When I was in college, we learned about something called ethnocentrism: the evaluation of other cultures according to preconceptions originating in the standards and customs of one’s own culture.
Today, I am a guest in another culture. I don’t yet know the rituals, or niceties, or even what the road signs mean. I don’t know what I might be doing wrong and for which I am being forgiven simply because my hosts are gracious and understanding that there is a foreigner amongst them.
I do know that a smile is always welcome and being respectful goes a long way in a friendly exchange. I like being called, “Miss” by the young woman in the local KFC or coffee shop. I like the conversations I have with the housekeeper who misses her home and the young Uber driver who misses his son.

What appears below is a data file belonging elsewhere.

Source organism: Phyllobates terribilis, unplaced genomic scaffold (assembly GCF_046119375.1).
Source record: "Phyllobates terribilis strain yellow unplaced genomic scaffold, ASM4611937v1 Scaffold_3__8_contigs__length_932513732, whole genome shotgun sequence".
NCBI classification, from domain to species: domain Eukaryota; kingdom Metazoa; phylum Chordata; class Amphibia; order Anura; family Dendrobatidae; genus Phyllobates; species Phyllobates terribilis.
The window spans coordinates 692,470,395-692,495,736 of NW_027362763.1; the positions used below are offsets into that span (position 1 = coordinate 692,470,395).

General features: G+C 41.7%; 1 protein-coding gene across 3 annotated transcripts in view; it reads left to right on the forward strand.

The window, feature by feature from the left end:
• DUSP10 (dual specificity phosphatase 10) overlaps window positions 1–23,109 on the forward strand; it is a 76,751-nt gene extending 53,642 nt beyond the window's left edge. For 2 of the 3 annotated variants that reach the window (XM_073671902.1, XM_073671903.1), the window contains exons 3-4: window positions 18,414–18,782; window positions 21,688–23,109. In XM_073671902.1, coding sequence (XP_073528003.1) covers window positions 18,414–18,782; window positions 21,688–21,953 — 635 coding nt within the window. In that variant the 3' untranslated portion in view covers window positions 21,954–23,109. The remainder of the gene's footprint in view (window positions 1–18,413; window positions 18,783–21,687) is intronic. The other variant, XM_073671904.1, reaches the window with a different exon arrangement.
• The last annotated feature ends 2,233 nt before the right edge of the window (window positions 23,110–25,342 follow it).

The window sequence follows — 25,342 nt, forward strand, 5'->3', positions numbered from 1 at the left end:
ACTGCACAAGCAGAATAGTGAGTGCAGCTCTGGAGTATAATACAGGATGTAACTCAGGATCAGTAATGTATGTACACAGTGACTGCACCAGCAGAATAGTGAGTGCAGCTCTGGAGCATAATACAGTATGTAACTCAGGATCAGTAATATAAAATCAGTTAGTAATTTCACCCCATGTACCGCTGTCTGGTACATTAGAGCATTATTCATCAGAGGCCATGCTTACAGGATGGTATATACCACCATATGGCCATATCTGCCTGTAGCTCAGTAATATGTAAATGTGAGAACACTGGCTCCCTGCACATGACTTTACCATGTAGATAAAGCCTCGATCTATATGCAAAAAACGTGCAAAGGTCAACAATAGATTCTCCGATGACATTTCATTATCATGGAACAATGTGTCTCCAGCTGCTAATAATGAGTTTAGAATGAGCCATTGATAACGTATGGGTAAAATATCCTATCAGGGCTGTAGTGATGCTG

But I do need to “practice the pause” at times when my mind jumps to conclusions about something I really know nothing about. It is easy to make judgments based on my own experiences or my own perceptions of things. Or thoughts that just pop out of nowhere in my head that are not based on the reality that is in front of me.
This is what makes traveling so, so, so good.
It reminds me that I am not the center of the universe and that are lots of ways to do things. Being kind and forgiving just goes with the (new) territory.
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Certified Body Code Practitioner, life coach and energy healer, former non-profit executive with years of experience in caring for and about people and their place in this world. Friend of refugees and immigrants, ally to the addiction recovery community--all with respect, love, and compassion for mutual healing.